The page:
“If you are wondering about the spirits, it is because of the necklace.” Death said simply.
“What? How could you have—,”
“You’re very transparent.” Death answered, making Chiara drop her shoulders in mild frustration. Her small fingers ran over the small crystal necklace around her neck.
“I’m sorry for being so simple then,” Chiara looked back to the souls. Her brows dropped as she contemplated the crystal’s power over the souls.
“While you don’t remember your alive life, your voice has always been different. It attracts the spirits of the dead, as well as other things.” Death walked over to Chiara, passing by her and circling around to go to Alton, who remained silent this entire time in his slumped position.
”Attracting them, but what for?” Chiara watched Death’s slow and careful steps. The movement of his body looked planned, as if he had thought of them days in advance; those long fingers of his fixing his tie and straightening his suit jacket.
“Who knows why, but we need it. We need your voice to help us gather spirits, and help with some…malevolent beings.” Death put a hand on Alton’s shoulder. Lucy looked up to Death, who simply returned the gaze for a brief moment before returning his look to Chiara.
“Do I have a choice?” Chiara said skeptically.
Death laughed, that smoky voice making her worry. Out from his lips exhaled smoke, which must had been lingering in his body for some time. By his laughter, the room no longer smelled of earth but instead the musky fumes of cigarette smoke that slithered in the air like the spirits in Lucy’s arms.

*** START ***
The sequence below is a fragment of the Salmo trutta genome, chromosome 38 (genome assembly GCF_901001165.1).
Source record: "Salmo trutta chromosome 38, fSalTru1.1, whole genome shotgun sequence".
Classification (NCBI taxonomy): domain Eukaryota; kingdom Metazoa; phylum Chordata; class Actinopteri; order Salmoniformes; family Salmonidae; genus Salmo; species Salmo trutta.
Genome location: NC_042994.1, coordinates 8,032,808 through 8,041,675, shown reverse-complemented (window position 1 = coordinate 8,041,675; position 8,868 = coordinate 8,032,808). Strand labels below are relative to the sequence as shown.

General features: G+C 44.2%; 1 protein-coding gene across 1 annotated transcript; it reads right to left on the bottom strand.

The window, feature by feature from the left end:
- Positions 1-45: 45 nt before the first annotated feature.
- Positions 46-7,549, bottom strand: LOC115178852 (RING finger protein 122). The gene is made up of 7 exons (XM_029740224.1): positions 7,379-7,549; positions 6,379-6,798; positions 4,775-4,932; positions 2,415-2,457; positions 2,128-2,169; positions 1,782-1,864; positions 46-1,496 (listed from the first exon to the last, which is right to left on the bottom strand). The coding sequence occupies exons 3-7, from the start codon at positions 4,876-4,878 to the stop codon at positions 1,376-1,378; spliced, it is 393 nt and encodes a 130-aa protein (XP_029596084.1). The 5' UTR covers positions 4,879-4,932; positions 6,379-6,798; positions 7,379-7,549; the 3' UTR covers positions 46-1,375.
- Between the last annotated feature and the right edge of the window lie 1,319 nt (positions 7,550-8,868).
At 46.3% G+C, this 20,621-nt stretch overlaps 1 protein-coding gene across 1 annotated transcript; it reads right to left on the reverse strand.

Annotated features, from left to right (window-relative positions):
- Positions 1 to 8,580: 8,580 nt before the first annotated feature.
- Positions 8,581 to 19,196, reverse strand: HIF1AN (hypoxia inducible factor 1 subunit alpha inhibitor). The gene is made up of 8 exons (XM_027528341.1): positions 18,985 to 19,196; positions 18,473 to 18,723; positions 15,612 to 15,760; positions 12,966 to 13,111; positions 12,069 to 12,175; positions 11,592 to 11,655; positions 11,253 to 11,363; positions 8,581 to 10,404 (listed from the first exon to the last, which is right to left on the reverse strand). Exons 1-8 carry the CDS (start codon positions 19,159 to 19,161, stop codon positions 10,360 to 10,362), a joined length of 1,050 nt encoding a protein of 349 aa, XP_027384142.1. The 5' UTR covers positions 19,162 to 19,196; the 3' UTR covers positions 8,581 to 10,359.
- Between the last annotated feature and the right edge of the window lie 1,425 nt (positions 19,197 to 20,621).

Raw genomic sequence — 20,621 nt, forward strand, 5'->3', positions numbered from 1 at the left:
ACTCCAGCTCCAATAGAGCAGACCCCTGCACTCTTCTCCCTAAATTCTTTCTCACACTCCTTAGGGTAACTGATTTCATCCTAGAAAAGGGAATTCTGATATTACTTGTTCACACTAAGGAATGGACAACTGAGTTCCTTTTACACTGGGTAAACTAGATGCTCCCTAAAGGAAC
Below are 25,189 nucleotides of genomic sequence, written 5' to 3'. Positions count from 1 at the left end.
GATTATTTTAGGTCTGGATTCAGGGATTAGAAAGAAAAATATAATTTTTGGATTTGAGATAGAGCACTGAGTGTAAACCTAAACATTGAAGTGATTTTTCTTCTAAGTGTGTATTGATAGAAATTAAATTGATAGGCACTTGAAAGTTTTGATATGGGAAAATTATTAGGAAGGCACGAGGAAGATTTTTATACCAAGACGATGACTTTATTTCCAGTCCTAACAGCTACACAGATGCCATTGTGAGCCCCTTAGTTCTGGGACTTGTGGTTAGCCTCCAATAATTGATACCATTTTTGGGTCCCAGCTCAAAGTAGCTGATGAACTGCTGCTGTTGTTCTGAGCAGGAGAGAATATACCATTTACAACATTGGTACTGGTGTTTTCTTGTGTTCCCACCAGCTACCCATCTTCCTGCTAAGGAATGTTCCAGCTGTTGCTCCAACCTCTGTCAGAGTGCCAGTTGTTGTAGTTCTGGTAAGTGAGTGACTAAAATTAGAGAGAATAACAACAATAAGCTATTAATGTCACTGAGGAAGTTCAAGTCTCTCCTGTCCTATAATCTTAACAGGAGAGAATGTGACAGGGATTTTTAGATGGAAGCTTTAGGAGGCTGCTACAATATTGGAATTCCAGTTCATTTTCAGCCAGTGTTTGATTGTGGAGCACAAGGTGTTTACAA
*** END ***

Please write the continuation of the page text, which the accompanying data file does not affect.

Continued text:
“If you say no, we will just toss you back into oblivion.”
Chiara hesitated, remembering her stay in the void where forgotten souls floated. It was not a life she desired for the rest of eternity.
“I will do it,” Chiara agreed. Death nodded.
“Glad. Alton, show her to her room, the one westward of here.”
Death assisted the blond man from the seat, obviously having trouble pulling his weight. When Alton stood, the chair creaked with relief of the man being lifted. Alton motioned for Chiara to follow him as he walked to the door, pushed it open, and walked into the darkness. Chiara looked back at Death, who was now sitting with Lucy at his side, before following after her guide. She shut the door behind her.
“Will she really help us,” Lucy spoke monotonously as soon as the door closed. Death looked down to the girl and reached to pat her head in between her pigtails.
“My, my, do you not trust me and my decisions?” Death joked. Lucy shrugged, looking down to the souls in her arms as she turned away from the man and began her trek back to the river of souls to place the beings where they belonged.
Death watched Lucy leave in amusement. Never once had she questioned him, it must have been a sign of development. Children were troublesome, but then again so was his entire team.